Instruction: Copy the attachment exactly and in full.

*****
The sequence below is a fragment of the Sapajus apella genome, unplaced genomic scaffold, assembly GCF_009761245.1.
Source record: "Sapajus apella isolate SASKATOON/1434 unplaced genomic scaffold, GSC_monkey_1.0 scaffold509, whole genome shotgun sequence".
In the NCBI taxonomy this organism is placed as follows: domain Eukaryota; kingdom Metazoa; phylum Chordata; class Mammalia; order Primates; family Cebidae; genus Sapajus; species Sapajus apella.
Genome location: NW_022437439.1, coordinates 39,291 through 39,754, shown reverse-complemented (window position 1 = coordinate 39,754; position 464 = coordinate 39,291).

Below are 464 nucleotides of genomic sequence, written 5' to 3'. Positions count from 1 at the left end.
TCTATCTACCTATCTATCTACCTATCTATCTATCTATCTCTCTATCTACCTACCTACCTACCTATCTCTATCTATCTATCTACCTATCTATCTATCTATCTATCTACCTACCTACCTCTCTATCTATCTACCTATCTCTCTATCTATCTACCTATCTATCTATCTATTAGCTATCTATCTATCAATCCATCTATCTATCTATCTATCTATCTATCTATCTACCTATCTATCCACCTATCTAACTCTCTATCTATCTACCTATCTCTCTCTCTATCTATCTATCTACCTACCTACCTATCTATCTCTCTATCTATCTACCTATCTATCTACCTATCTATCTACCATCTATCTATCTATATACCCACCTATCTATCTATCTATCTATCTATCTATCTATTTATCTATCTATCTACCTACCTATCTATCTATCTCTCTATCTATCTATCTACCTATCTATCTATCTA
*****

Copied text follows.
The sequence below is a fragment of the Sapajus apella genome, unplaced genomic scaffold, assembly GCF_009761245.1.
Source record: "Sapajus apella isolate SASKATOON/1434 unplaced genomic scaffold, GSC_monkey_1.0 scaffold509, whole genome shotgun sequence".
In the NCBI taxonomy this organism is placed as follows: domain Eukaryota; kingdom Metazoa; phylum Chordata; class Mammalia; order Primates; family Cebidae; genus Sapajus; species Sapajus apella.
Genome location: NW_022437439.1, coordinates 39,291 through 39,754, shown reverse-complemented (window position 1 = coordinate 39,754; position 464 = coordinate 39,291).

Below are 464 nucleotides of genomic sequence, written 5' to 3'. Positions count from 1 at the left end.
TCTATCTACCTATCTATCTACCTATCTATCTATCTATCTCTCTATCTACCTACCTACCTACCTATCTCTATCTATCTATCTACCTATCTATCTATCTATCTATCTACCTACCTACCTCTCTATCTATCTACCTATCTCTCTATCTATCTACCTATCTATCTATCTATTAGCTATCTATCTATCAATCCATCTATCTATCTATCTATCTATCTATCTATCTACCTATCTATCCACCTATCTAACTCTCTATCTATCTACCTATCTCTCTCTCTATCTATCTATCTACCTACCTACCTATCTATCTCTCTATCTATCTACCTATCTATCTACCTATCTATCTACCATCTATCTATCTATATACCCACCTATCTATCTATCTATCTATCTATCTATCTATTTATCTATCTATCTACCTACCTATCTATCTATCTCTCTATCTATCTATCTACCTATCTATCTATCTA